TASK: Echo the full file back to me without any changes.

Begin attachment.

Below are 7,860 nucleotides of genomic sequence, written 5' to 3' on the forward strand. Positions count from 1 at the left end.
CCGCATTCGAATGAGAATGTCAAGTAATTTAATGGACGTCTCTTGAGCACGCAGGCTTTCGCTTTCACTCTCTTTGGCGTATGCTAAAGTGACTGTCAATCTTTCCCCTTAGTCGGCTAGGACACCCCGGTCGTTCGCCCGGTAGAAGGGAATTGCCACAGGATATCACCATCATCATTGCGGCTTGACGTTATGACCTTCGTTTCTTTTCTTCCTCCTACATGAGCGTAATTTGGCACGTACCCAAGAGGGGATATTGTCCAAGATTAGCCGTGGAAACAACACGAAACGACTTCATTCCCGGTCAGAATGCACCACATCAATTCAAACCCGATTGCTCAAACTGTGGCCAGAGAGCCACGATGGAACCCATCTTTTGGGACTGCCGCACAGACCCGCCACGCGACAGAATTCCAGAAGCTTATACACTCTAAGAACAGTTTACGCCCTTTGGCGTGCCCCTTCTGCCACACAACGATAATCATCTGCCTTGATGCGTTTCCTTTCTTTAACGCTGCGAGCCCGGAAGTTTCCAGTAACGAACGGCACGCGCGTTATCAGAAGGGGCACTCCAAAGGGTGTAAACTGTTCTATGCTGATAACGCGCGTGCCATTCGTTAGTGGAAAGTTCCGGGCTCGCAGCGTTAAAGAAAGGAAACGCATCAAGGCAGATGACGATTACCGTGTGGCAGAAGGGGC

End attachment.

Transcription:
Below are 7,860 nucleotides of genomic sequence, written 5' to 3' on the forward strand. Positions count from 1 at the left end.
CCGCATTCGAATGAGAATGTCAAGTAATTTAATGGACGTCTCTTGAGCACGCAGGCTTTCGCTTTCACTCTCTTTGGCGTATGCTAAAGTGACTGTCAATCTTTCCCCTTAGTCGGCTAGGACACCCCGGTCGTTCGCCCGGTAGAAGGGAATTGCCACAGGATATCACCATCATCATTGCGGCTTGACGTTATGACCTTCGTTTCTTTTCTTCCTCCTACATGAGCGTAATTTGGCACGTACCCAAGAGGGGATATTGTCCAAGATTAGCCGTGGAAACAACACGAAACGACTTCATTCCCGGTCAGAATGCACCACATCAATTCAAACCCGATTGCTCAAACTGTGGCCAGAGAGCCACGATGGAACCCATCTTTTGGGACTGCCGCACAGACCCGCCACGCGACAGAATTCCAGAAGCTTATACACTCTAAGAACAGTTTACGCCCTTTGGCGTGCCCCTTCTGCCACACAACGATAATCATCTGCCTTGATGCGTTTCCTTTCTTTAACGCTGCGAGCCCGGAAGTTTCCAGTAACGAACGGCACGCGCGTTATCAGAAGGGGCACTCCAAAGGGTGTAAACTGTTCTATGCTGATAACGCGCGTGCCATTCGTTAGTGGAAAGTTCCGGGCTCGCAGCGTTAAAGAAAGGAAACGCATCAAGGCAGATGACGATTACCGTGTGGCAGAAGGGGC